baracine is offline  
Old 06-03-08, 06:47 AM
  #14  
DVD Talk Legend
 
DeputyDave's Avatar
 
Join Date: Apr 2002
Location: San Diego, CA
Posts: 14,081
Correct me if I'm wrong but nothing "fell apart" in Raiders of the Lost Ark.

Indy was chased by a boulder in the begining, but that hardly counts. Indy himself knocked down the wall in the Ark room. And only Nazis fell apart at the end.

In Temple of Doom the only falling apart happening was intentionaly done by those present (the flood and cutting the bridge).
DeputyDave is offline  
Old 06-03-08, 08:44 AM
  #15  
DVD Talk Limited Edition
 
Meglos's Avatar
 
Join Date: Dec 2003
Location: Chicago, IL
Posts: 5,409
'Cuz they're ancient. Ancient things tend to fall apart.
Meglos is offline  
Old 06-03-08, 09:38 AM
  #16  
DVD Talk Legend
 
Sean O'Hara's Avatar
 
Join Date: Nov 2005
Location: Vichy America
Posts: 13,535
Originally Posted by baracine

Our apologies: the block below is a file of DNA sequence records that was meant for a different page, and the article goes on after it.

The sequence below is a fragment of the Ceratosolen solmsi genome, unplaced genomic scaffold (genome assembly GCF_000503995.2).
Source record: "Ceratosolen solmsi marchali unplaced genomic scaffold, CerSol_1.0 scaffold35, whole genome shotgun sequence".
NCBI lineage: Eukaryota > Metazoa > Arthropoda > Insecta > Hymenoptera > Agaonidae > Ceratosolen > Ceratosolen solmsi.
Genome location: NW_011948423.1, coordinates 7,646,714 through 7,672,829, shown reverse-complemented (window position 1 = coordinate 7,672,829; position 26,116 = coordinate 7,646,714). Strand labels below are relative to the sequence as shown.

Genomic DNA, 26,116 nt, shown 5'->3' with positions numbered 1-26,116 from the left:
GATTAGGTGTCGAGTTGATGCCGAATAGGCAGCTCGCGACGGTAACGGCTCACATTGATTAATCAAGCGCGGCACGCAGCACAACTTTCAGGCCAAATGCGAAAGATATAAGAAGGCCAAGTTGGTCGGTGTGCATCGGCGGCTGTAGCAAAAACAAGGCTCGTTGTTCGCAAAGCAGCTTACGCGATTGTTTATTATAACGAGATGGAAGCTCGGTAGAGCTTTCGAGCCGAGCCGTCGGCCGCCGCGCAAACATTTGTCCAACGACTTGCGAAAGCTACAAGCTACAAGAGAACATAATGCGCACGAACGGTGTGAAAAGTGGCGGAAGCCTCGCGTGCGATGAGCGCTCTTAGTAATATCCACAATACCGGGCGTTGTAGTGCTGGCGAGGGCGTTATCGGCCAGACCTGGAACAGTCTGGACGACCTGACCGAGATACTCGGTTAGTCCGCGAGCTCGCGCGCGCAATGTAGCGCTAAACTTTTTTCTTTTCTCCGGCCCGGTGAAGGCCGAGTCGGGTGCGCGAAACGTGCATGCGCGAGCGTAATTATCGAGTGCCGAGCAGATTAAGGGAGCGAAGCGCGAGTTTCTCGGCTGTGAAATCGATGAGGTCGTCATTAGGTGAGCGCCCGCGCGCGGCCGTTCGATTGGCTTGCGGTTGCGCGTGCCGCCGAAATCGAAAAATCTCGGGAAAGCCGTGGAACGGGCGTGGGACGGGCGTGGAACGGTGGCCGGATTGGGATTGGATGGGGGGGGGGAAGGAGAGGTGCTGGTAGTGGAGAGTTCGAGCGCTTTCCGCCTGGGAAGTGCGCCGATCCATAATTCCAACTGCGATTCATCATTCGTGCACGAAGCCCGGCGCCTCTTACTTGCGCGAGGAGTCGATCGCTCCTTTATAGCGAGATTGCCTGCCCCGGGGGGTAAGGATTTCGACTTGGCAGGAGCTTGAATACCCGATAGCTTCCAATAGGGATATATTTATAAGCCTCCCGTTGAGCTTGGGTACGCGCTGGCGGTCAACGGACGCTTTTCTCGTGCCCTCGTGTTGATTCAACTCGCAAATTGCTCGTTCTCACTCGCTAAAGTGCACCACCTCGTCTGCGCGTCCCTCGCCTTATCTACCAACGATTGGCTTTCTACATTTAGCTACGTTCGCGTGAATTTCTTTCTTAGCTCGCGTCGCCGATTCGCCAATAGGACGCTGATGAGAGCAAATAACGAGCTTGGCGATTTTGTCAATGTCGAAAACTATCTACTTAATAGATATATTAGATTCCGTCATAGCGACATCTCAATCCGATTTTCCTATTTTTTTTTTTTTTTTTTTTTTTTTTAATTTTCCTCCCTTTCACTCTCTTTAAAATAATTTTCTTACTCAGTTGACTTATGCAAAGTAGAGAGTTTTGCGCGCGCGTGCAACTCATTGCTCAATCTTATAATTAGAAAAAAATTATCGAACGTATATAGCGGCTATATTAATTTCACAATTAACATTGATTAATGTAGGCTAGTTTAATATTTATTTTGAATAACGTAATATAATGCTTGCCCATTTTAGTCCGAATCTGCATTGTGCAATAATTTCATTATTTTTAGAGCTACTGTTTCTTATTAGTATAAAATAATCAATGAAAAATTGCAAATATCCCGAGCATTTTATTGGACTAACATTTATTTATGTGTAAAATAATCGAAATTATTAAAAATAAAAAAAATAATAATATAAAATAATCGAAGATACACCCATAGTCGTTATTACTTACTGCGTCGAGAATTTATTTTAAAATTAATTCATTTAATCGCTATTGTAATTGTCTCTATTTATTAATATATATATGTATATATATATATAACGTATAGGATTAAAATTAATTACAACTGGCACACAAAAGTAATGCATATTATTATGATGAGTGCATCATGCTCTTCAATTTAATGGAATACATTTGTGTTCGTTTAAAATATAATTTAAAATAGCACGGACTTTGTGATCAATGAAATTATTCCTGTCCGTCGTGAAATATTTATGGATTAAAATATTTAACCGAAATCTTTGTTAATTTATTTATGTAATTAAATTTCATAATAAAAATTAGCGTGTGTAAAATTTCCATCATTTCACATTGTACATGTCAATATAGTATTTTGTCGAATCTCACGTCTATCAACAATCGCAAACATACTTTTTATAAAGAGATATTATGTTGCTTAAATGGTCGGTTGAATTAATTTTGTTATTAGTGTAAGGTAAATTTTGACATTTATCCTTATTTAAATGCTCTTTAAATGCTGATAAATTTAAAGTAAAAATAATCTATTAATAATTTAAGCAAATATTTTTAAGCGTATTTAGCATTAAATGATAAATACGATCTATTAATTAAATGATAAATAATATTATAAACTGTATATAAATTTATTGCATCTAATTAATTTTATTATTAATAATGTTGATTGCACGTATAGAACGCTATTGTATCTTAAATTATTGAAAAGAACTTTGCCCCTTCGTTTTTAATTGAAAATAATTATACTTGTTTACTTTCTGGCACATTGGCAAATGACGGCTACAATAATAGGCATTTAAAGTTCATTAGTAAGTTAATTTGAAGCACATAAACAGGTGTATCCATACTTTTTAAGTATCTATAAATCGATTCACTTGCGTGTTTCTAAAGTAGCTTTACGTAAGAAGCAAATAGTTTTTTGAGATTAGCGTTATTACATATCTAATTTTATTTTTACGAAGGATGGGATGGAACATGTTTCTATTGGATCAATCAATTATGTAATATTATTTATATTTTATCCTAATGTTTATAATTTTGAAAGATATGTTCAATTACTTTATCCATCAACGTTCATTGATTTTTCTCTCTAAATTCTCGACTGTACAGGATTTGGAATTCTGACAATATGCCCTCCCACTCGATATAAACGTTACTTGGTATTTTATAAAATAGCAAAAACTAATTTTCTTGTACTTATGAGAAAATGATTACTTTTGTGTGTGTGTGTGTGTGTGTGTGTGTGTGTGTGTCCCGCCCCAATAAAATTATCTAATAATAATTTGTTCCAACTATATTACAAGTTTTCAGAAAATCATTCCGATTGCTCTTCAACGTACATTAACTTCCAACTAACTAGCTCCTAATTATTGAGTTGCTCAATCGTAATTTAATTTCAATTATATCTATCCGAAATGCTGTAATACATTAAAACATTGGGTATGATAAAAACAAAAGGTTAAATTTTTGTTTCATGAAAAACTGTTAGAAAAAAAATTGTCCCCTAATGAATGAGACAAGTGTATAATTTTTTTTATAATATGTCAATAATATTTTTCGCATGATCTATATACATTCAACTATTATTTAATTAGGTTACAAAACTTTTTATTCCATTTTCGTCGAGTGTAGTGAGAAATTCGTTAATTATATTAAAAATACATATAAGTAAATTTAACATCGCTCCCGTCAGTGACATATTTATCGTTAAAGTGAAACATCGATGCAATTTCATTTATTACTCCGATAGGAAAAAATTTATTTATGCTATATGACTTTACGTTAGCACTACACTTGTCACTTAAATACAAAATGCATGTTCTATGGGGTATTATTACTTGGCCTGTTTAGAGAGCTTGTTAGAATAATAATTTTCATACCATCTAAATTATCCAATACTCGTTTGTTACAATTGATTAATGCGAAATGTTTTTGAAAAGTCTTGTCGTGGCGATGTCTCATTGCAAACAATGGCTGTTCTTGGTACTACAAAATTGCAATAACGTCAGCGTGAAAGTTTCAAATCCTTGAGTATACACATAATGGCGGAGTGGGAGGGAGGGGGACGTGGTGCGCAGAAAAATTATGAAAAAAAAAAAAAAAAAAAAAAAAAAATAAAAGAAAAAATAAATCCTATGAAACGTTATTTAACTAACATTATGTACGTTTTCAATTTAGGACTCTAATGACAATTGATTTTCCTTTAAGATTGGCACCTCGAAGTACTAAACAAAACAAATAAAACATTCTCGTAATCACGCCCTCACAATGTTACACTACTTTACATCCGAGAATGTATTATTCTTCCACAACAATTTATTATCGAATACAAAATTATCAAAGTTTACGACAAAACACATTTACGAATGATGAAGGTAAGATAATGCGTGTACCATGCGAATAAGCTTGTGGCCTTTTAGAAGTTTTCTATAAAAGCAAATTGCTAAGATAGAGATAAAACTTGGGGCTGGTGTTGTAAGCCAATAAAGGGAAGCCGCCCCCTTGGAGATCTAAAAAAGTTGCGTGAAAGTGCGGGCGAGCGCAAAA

It harks back to the adventure fiction of the late XIXth Century - early XXth Century, e.g. She. The kingdoms don't actualy self-destruct as a rule but the way back to them usually caves in, which allows for a suspenseful escape for the hero and a moral along the lines of "I guess man wasn't meant to know those things/have access to that kind of power/wealth/scientific discovery", but unfortunately precludes a sequel.
That didn't stop Haggard from writing two sequels to "She" -- "Ayesha: The Return of She" and "She and Allan" which is also a sequel to his Allan Quatermain novels.
Sean O'Hara is offline  
Old 06-03-08, 09:40 AM
  #17  
Suspended
 
Join Date: Nov 2003
Location: Toronto
Posts: 3,039
Originally Posted by Sean O'Hara
That didn't stop Haggard from writing two sequels to "She" -- "Ayesha: The Return of She" and "She and Allan" which is also a sequel to his Allan Quatermain novels.
Question: How did Ayesha rise from the ashes?
baracine is offline  

Posting Rules
You may not post new threads
You may not post replies
You may not post attachments
You may not edit your posts

BB code is On
Smilies are On
[IMG] code is On
HTML code is On
Trackbacks are Off
Pingbacks are Off
Refbacks are Off


Thread Tools
Search this Thread

Archive Advertising Cookie Policy Privacy Statement Terms of Service

Copyright © 2018 MH Sub I, LLC dba Internet Brands. All rights reserved. Use of this site indicates your consent to the Terms of Use.